Ideas That Matter

Bunker Hill Steps

Lisa Gimmy
Bunker Hill Steps


Halprin stands in front of his rendering for Bunker Hill Steps.

By Jeff Graham, ASLA

 Los Angeles is often thought of as a horizontal city, but downtown’s Bunker Hill, which rises five stories above the adjacent business district, has always provided a connectivity challenge. Angel’s Flight, constructed in 1901, was an early attempt to solve the problem; Lawrence Halprin’s Bunker Hill Steps (1990) provide a robust pedestrian link between the two levels.

The opportunity to create the steps arose when developer Rob Maguire transferred air rights from the Central Library to an adjacent site. Architects Pei Cobb Freed created the Library Tower (now US Bank Tower), a graceful 73-story skyscraper. Space for the steps was carved out on the west side of the tower to connect Hope Street, to the north, with 5th Street and the Central Library to the south.

Robert Graham's Source Figure at the top Fountain.

Lawrence Halprin’s vision for the steps was based upon his visits to Italy and his experience of the vitality of the Spanish Steps. He adopted that vocabulary for Bunker Hill, developing a lively water feature that travels from the source fountain at the top, through two levels, to the basin below. He created gathering places at the two intermediate levels that feature a small cafe and retail. The perimeter of the steps is lined with flowering trees and colorful shrubs that soften the edge and create a human scale.

The final pool at 5th Street.

These 103 stairs not only provide an important and practical connection between these two districts, but also are a vital segment in Halprin’s Open Space Network for Los Angeles. Check back with us next week as we discuss an interior space within that network, Wells Fargo Court.



The Cultural Landscape Foundation: Landscape as Catalyst: Lawrence Halprin's Legacy and Los Angeles


Writer and Media Management Consultant Taylor Van Arsdale provided research and contributed to this article.


Lisa Gimmy Landscape Architecture

Helms Bakery Building
8800 Venice Blvd., Suite 216
Los Angeles, CA 90034

Phone: (310) 202-8320
Fax: (310) 202-8350

Creating landscapes for California living



Lisa Gimmy Landscape Architecture is a professional consulting firm offering master planning, site planning, and landscape design. Since its founding in 1992, LGLA has designed landscapes for schools, campuses, boutique hotels, buildings, public parks, estates, and private residences. At LGLA each project is viewed as an opportunity to explore a series of relationships: between the site and the region, architecture and landscape, and most importantly, between the landscape and the people who will use and enjoy it.

Recent Posts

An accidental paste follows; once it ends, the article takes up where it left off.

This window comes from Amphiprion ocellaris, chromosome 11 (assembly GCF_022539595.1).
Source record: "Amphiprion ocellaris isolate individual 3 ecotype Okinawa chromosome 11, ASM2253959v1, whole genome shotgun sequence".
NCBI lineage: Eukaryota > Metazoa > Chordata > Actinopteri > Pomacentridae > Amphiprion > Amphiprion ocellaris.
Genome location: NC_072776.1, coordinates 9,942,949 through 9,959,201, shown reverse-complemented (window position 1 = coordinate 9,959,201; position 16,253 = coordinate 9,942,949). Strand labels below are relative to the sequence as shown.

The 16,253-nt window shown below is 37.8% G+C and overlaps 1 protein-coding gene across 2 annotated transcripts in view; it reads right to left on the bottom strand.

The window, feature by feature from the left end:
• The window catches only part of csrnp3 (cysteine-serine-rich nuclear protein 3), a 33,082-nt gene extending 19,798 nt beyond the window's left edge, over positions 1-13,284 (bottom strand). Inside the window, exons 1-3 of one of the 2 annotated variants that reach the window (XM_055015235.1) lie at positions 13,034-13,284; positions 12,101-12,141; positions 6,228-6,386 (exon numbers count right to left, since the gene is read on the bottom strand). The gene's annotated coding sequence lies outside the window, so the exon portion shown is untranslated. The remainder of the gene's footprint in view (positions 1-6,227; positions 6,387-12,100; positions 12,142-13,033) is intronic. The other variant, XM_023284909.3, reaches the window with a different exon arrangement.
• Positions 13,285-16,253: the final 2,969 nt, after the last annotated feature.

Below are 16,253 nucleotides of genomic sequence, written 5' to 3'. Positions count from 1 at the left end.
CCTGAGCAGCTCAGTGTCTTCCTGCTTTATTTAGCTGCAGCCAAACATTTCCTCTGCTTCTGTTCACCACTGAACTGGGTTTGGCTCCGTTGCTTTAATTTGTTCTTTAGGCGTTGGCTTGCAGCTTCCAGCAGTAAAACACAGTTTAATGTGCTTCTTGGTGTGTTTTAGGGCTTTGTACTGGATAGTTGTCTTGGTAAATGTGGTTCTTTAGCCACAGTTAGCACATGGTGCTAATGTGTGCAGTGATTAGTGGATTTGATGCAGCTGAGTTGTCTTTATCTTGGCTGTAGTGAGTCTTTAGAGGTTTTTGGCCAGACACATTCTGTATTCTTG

Grand Eclair Adolf Loos Frank Lloyd Wright FIDM Marin Villa Pisani Italy Denise Scott Brown Kitchen for Exploring Foods Leslie Cozzi Landscape as Catalyst King Palm forest Lina Loos tropical planting garden restoration Eugene Kinn Choy, Garden Dialogues, The Cultural Landscape Foundation Landscaping Wells Fargo Plaza Deborah Sussman Ruth Adler Schnee Open Days Howard Rosen interiors Carl Andre Thomas D. Church Jack Coyier exhibition design Lisa Gimmy Virginia Robinson Gardens graphic design fabrics rock Garden Conservancy Jeffrey Dahl, John Wooden, Dustin Dorr, Rosemarie Allaire, Yoshikawa Ralph Cornell, Malcolm Leland, Howard Troller, UCLA, Franklin D. Murphy Sculpture Garden Darin Marten Heidi Duckler Dance Theatre Richard Neutra Cleo Baldon Charles Waldheim Flowermaid Docomomo Award Garden of Sculpture grasses Soils Solutions Julius Shulman Florence Knoll Ralph Bacerra landscape architecture in los angeles Loewy House Native Bentgrass, Hafley House, Hindry House, Artificial Turf New York landscape architecture Stinson Beach Ira Keller Fountain Virginia Robinson Courtney Coffman Landscape Architecture First Point Construction garden color MoMA, Museum of Modern Art Kengo Kuma Bunker Hill Steps Frank Gehry Craftsman Heineman and Heineman Queer Eye for the Straight Guy Koffka/Phakos Design Wendell Burnette Lovelace Pool Palm Springs Modernism Nord Eriksson Native Mow Free Los Angeles Community Redevelopment Agency Craig Elwood Los Angeles Central Library Opera on the Great Lawn Don Chadwick Barbara Lamprecht furniture Oller & Pejic Bolinas 9-11 Memorial Desert Courtyard House mid century architecture Martin Garden Floating Teehouse Cranbrook Academy of Art Delta Bluegrass Pamela Palmer Vaux le Vicomte Max Palevsky House Rose N' Palm Allegra Fuller Snyder Dominus Winery Garden Dialogues TCLF mid century landscapes LIght/Breeze House Annie Chu poppies Paulette Singley Hafley House Transforming Small Spaces, Intimate Courtyards, Custom Steel Gates, Velvet Elephant Ear, Kalanchoe Beharensis, Bluestone Pavers, Bourget Brothers, Moroccan Motif E. Stewart Williams EPT Design California Preservation Foundation Maguire Gardens Edris House Gere Kavanaugh California natives Lisa Boone David Collins Los Angeles Conservancy John Lautner Kelly Sutherlin McLeod Architecture Ray Eames Albert Frey Photography by Marion Brenner Artecho Jon and Liliane Lovelace Pasadena Craftsman granite Nasher Sculpture Garden Mission Revival TheBlack Desert House Landscape Sequence Herzog and de Meuron pool landscaping multidisciplinary designer Peter Walker Heather Scott Peterson Hindry House Kun II Architect's Garden Grace Miller House downtown Los Angeles tablescape George Hargreaves Friends of Robinson Gardens garden design Japanese gardens Elrod House Lawrence Halprin Andre Le Notre Grand Hope Park Isabelle Green, FASLA Kaufman House toys Los Angeles Times